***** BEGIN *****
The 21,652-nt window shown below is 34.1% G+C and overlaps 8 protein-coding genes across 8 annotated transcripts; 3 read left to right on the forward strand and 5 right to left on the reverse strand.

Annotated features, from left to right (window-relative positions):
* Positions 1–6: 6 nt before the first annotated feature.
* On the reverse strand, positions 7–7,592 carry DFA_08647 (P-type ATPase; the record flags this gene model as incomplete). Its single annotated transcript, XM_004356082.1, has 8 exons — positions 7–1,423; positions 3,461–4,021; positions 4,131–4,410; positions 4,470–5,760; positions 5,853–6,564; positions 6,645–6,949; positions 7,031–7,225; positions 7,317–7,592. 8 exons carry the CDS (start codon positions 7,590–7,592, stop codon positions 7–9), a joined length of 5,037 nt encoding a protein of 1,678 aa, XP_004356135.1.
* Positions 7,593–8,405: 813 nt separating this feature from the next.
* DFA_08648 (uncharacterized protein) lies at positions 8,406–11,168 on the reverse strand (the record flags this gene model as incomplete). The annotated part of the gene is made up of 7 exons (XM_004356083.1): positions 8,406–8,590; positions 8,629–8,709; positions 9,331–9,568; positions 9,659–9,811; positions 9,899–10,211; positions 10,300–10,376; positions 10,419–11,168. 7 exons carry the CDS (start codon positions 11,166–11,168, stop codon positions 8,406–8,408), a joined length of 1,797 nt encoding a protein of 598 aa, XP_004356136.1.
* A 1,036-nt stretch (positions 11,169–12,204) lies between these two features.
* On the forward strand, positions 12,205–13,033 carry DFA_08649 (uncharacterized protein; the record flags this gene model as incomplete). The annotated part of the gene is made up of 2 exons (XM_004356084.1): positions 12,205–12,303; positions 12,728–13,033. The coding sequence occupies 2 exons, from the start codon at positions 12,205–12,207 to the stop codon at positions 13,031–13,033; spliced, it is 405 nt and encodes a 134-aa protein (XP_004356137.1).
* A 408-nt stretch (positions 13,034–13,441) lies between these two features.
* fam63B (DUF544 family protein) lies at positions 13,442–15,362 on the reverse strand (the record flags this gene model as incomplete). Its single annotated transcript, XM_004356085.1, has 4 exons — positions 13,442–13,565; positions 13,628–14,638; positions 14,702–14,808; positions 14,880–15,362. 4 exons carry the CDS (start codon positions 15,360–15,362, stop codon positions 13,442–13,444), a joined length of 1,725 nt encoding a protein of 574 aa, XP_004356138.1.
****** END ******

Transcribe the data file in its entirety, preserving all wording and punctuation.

The 21,652-nt window shown below is 34.1% G+C and overlaps 8 protein-coding genes across 8 annotated transcripts; 3 read left to right on the forward strand and 5 right to left on the reverse strand.

Annotated features, from left to right (window-relative positions):
* Positions 1–6: 6 nt before the first annotated feature.
* On the reverse strand, positions 7–7,592 carry DFA_08647 (P-type ATPase; the record flags this gene model as incomplete). Its single annotated transcript, XM_004356082.1, has 8 exons — positions 7–1,423; positions 3,461–4,021; positions 4,131–4,410; positions 4,470–5,760; positions 5,853–6,564; positions 6,645–6,949; positions 7,031–7,225; positions 7,317–7,592. 8 exons carry the CDS (start codon positions 7,590–7,592, stop codon positions 7–9), a joined length of 5,037 nt encoding a protein of 1,678 aa, XP_004356135.1.
* Positions 7,593–8,405: 813 nt separating this feature from the next.
* DFA_08648 (uncharacterized protein) lies at positions 8,406–11,168 on the reverse strand (the record flags this gene model as incomplete). The annotated part of the gene is made up of 7 exons (XM_004356083.1): positions 8,406–8,590; positions 8,629–8,709; positions 9,331–9,568; positions 9,659–9,811; positions 9,899–10,211; positions 10,300–10,376; positions 10,419–11,168. 7 exons carry the CDS (start codon positions 11,166–11,168, stop codon positions 8,406–8,408), a joined length of 1,797 nt encoding a protein of 598 aa, XP_004356136.1.
* A 1,036-nt stretch (positions 11,169–12,204) lies between these two features.
* On the forward strand, positions 12,205–13,033 carry DFA_08649 (uncharacterized protein; the record flags this gene model as incomplete). The annotated part of the gene is made up of 2 exons (XM_004356084.1): positions 12,205–12,303; positions 12,728–13,033. The coding sequence occupies 2 exons, from the start codon at positions 12,205–12,207 to the stop codon at positions 13,031–13,033; spliced, it is 405 nt and encodes a 134-aa protein (XP_004356137.1).
* A 408-nt stretch (positions 13,034–13,441) lies between these two features.
* fam63B (DUF544 family protein) lies at positions 13,442–15,362 on the reverse strand (the record flags this gene model as incomplete). Its single annotated transcript, XM_004356085.1, has 4 exons — positions 13,442–13,565; positions 13,628–14,638; positions 14,702–14,808; positions 14,880–15,362. 4 exons carry the CDS (start codon positions 15,360–15,362, stop codon positions 13,442–13,444), a joined length of 1,725 nt encoding a protein of 574 aa, XP_004356138.1.